County officials hope to build up financial reserves
DOWNTOWN AKRON — If all goes as planned, Summit County officials will not need to dip into the county’s reserves to balance its budget by 2014, Summit County Council heard during committee meetings Sept. 24.
The county’s director of Finance and Budget, Brian Nelsen, presented an update on the county’s financial status. Nelsen said bright spots in the county include sales tax, which is ahead of projections, and conveyances, which are at the highest level since 2005.
“We are seeing improvement,” Nelsen said.
Still, the county is using some of its reserve funds this year and will again next year. But Nelsen said that should not need to be the case in 2014, particularly if the county refrains from providing any cost-of-living raises to employees, who have gone without wage increases for several years.
Nelsen said the county also needs to get back to putting money away to build up its reserves.
One potential source of income starting this year is revenue from the state’s new casinos. Nelsen has estimated the county could get $736,773 this year. But Councilwoman Ilene Shapiro (D-at large) cautioned the county must be mindful about what it does with that funding.
“That’s windfall money,” she said. “We should not build our budgets on that.”
Also Monday, the Planning and Economic Development Committee recommended Council adopt a resolution confirming a contract with AE Security Group for security upgrades at the Ohio Building, where most county offices are located. The contract would not exceed $66,300.
Brian Clark, of Physical Plants, said the project would entail the addition of secure access points at 10 places in the building. Employees would use a card access system to enter their work areas.
Visitors to those 10 areas would use a telephone to call the office they want to enter, and personnel will unlock the door, Clark said. Some areas of the building, such as counters at the Fiscal Office, will remain open and accessible to the public.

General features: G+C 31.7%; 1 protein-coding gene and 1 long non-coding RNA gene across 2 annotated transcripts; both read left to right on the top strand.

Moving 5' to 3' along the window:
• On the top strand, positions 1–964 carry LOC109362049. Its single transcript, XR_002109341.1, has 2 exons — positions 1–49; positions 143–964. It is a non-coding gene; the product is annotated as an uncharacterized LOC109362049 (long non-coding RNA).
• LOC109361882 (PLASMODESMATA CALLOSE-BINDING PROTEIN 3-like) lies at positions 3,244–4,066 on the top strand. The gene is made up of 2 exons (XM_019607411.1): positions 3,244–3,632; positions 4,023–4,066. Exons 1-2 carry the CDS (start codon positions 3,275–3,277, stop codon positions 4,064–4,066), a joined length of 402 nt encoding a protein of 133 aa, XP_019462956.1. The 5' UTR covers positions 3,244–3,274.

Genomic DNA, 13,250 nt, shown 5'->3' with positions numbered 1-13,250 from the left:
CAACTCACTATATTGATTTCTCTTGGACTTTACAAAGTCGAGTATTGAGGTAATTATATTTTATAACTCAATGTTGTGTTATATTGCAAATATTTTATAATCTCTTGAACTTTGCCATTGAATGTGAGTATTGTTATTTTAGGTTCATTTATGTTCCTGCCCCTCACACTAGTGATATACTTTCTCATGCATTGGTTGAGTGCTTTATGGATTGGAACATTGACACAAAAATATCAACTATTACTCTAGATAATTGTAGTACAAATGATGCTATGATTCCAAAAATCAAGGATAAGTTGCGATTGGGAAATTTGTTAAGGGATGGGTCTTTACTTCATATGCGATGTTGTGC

Committee members indicated they supported the project but weren’t sure if it was enough to keep staff secure.
“It’s not adequate,” Shapiro said. “I don’t think this is the end of the conversation.”
“We got as much done as we could,” Clark said. “To turn this into a fully secure building like the courthouse, that’s a whole other project.”
In other business, the Personnel Committee recommended Council adopt a resolution allowing the county to participate in the city of Akron’s drug and alcohol testing agreement with Summa’s Center for Corporate Health for 15 months.
Deb Matz, director of Law for the Executive’s Office, said the county was using another company for drug testing, but officials were not happy with some of the procedures being used. Summa had been used previously, she added.
Also, the committee recommended Council approve several pieces of legislation regarding insurance for employees, including a resolution to contract with Medical Mutual for mail-order prescriptions.
Wendy Weaver, deputy director of Employee Benefits, said there is the possibility the county’s retail pharmacy located on the first floor of the Ohio Building may not be operating after the first of the year because it is operated by a different vendor.
County Council will meet Oct. 1 at 5 p.m. for caucus and 5:05 p.m. for the regular meeting in Council Chambers on the seventh floor of the Ohio Building, 175 S. Main St.
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